China Northwest Airlines Flight 2303

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China Northwest Airlines Flight 2303
B-2610, the aircraft involved, in CAAC livery in 1988
Accident summary
Date June 6, 1994
Summary Faulty maintenance, mechanical failure
Site Near Xi'an, P.R. China
34°16′N 108°54′E / 34.267°N 108.900°E / 34.267; 108.900Coordinates: 34°16′N 108°54′E / 34.267°N 108.900°E / 34.267; 108.900
Passengers 146
Crew 14
Fatalities 160
Survivors 0
Aircraft type Tupolev Tu-154M
Operator China Northwest Airlines
Registration B-2610
Flight origin Xianyang Airport (XIY/ZLXY), China
Destination Guangzhou Baiyun International Airport (former) (CAN/ZGGG), China

China Northwest Airlines Flight 2303 was a domestic flight from Xi'an to Guangzhou, People's Republic of China.[1] On June 6, 1994, this aircraft, a Tupolev Tu-154M, broke up in-flight and crashed as a result of an autopilot malfunction which caused violent shaking and overstressed the airframe.[2]

Accident[edit]

Approximately eight minutes after takeoff (ten minutes in some reports), the control tower at Xianyang Airport lost contact with the plane and it crashed in a field 18 miles southeast of the airport.[3][4] All 146 passengers and 14 crew died. As of 2013, it remains the deadliest airplane crash ever to occur in mainland China.[5]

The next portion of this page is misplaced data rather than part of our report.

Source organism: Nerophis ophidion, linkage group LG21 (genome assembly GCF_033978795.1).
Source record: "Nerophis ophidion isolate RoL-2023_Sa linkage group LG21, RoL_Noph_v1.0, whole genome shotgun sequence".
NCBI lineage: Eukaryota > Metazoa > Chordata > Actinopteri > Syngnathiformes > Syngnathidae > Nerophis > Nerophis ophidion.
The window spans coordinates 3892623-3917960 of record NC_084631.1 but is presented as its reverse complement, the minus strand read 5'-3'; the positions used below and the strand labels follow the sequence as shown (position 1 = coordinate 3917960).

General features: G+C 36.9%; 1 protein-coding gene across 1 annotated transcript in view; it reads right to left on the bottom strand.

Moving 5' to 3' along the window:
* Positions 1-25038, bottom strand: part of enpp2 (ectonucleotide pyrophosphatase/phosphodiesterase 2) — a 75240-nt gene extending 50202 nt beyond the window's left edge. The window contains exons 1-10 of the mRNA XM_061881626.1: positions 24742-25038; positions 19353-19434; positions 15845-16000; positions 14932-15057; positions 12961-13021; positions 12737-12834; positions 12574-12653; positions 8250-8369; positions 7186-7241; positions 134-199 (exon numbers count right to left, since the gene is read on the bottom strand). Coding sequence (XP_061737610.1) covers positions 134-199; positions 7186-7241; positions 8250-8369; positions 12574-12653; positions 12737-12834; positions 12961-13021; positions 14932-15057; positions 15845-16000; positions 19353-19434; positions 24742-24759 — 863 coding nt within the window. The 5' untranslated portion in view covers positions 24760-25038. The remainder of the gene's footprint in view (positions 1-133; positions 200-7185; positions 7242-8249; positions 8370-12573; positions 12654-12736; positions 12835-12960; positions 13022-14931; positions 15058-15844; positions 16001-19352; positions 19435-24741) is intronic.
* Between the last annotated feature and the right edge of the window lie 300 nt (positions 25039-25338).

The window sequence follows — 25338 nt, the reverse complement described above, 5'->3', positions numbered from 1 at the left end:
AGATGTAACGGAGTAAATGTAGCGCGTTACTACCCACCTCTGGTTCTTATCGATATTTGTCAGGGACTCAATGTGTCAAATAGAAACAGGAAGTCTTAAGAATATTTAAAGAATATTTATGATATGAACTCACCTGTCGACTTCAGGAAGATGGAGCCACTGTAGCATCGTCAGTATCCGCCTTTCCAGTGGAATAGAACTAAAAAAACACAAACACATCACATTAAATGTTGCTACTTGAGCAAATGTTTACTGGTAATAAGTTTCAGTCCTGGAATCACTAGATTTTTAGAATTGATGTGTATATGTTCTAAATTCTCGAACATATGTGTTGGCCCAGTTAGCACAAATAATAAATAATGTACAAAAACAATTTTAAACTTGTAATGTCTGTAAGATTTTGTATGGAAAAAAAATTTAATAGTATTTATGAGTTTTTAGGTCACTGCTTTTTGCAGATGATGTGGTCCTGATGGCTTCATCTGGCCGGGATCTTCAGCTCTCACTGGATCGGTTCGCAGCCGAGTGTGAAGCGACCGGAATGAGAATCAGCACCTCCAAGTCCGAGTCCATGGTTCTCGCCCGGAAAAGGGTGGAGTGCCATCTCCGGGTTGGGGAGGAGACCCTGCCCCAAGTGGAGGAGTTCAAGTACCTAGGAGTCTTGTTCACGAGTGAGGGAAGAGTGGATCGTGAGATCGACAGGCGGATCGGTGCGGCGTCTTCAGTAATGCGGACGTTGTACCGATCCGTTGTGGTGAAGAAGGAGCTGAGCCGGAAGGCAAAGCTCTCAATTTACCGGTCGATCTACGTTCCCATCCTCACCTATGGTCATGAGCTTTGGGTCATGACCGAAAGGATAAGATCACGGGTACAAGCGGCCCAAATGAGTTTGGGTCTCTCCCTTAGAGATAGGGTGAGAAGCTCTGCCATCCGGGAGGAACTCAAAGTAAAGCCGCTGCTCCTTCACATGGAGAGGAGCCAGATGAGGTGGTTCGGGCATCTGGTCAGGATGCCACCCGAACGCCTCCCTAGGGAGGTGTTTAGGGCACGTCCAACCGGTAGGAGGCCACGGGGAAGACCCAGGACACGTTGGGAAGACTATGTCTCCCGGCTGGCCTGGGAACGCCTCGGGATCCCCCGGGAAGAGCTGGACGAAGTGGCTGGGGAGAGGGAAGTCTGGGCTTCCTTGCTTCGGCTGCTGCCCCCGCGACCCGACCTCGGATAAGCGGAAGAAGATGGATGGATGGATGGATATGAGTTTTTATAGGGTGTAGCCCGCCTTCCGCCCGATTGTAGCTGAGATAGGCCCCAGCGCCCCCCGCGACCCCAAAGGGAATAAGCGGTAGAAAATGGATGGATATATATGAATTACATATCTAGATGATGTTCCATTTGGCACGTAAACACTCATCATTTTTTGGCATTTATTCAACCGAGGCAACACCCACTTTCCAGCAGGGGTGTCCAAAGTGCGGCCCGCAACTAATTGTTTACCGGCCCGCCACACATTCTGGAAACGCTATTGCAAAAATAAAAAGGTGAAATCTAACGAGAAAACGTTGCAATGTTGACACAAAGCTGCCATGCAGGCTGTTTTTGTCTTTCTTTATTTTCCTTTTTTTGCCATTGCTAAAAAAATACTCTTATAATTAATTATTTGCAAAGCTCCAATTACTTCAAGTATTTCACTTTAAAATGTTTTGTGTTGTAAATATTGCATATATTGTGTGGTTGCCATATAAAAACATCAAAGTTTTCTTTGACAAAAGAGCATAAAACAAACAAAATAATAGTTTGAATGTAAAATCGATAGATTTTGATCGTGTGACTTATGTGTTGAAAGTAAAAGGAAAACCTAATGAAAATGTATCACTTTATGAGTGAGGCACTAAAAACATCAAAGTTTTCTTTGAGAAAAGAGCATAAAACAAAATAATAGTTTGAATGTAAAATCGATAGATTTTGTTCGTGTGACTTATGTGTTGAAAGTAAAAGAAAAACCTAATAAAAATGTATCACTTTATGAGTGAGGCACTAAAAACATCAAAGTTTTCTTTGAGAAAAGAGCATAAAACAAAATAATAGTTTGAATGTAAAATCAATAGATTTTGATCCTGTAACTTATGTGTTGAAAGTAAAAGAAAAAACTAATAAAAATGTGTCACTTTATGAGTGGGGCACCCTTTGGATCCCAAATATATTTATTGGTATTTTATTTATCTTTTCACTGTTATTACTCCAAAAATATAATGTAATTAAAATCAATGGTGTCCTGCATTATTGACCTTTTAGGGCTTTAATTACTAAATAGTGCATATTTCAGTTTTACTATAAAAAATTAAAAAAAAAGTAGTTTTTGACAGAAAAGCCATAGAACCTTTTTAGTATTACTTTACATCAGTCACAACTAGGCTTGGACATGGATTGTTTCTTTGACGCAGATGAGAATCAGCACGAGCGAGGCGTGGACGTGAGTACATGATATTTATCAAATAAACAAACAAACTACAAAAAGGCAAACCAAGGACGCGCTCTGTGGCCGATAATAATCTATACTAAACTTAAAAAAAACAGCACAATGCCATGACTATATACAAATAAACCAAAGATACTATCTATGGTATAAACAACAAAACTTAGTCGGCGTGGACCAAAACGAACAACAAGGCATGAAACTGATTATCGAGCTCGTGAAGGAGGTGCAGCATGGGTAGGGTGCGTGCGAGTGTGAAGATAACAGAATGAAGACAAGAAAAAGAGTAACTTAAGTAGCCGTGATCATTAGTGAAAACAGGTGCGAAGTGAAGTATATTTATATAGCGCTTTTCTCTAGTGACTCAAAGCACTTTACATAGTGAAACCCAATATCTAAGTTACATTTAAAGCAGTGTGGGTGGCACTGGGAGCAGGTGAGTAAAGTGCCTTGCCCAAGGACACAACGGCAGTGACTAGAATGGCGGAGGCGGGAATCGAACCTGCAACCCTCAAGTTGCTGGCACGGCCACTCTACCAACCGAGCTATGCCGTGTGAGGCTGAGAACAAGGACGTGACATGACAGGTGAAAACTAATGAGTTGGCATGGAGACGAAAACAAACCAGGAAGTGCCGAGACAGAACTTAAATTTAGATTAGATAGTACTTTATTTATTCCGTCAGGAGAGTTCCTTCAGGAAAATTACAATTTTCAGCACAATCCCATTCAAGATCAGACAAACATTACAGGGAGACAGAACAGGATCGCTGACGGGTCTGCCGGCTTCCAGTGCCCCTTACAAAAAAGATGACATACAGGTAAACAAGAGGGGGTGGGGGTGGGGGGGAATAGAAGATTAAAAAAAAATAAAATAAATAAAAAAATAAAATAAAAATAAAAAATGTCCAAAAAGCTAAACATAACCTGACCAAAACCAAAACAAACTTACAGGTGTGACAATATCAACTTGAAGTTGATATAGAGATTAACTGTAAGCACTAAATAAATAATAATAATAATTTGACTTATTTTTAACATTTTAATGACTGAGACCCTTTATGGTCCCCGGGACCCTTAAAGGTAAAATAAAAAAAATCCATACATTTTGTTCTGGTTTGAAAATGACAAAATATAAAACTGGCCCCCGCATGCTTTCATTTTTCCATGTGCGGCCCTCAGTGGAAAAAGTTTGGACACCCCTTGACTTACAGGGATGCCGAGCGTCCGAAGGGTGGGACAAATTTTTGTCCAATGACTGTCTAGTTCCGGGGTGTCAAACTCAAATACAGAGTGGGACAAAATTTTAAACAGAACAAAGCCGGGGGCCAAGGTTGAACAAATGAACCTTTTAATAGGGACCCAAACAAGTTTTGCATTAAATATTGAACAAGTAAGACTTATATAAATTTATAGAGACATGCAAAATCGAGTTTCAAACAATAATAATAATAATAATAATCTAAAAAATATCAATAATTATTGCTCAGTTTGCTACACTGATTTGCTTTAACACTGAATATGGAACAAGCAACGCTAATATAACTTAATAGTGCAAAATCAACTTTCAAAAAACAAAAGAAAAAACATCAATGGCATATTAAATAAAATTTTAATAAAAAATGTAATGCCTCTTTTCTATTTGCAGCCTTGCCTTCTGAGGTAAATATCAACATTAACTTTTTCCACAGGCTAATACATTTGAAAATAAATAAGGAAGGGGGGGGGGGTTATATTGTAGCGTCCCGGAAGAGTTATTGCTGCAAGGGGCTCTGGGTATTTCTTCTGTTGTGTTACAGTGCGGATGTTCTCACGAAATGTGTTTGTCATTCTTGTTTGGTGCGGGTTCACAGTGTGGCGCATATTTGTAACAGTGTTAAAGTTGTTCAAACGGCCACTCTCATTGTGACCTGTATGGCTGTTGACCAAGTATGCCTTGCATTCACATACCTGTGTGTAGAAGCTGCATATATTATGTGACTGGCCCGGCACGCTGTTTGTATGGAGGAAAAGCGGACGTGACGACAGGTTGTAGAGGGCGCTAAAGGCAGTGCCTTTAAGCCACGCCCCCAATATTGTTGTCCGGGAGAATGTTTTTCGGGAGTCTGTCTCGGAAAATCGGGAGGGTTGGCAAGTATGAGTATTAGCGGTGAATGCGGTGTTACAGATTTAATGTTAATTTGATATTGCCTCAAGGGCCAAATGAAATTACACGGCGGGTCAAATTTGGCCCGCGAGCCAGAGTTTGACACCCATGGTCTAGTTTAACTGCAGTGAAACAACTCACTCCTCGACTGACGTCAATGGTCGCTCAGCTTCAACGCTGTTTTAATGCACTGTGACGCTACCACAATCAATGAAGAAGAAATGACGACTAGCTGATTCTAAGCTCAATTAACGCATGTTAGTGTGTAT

Investigation[edit]

Flawed maintenance of the aircraft was the probable cause of the sequence of events. The previous evening, the autopilot yaw-channel had been erroneously connected to the bank control, and the bank-channel to the yaw controls.[5] Additionally, this incorrect maintenance was not done in a properly approved facility.[citation needed]

Passengers[edit]

Among the passengers, 133 were from mainland China, four were from Italy, three were from Hong Kong, two from the United States, one was from Taiwan, 2 from Indonesia, 1 from Singapore, 1 from Malaysia, 3 from France, 1 from Canada, 3 from South Korea, 1 from Vietnam 5 are from Russia.[3][4]

References[edit]

  1. ^ "Airline Crashes in China". The New York Times. June 6, 1994. Retrieved July 31, 2014. 
  2. ^ Accident database. AirDisaster.com
  3. ^ a b Tyler, Patrick E (June 7, 1994). "Jet Crash in China Kills 160; Another Flight Is Hijacked". The New York Times. Retrieved July 31, 2014. 
  4. ^ a b "All 160 on board plane killed in China's worst air crash". New Straits Times. June 7, 1994. Retrieved July 31, 2014. 
  5. ^ a b Accident description at the Aviation Safety Network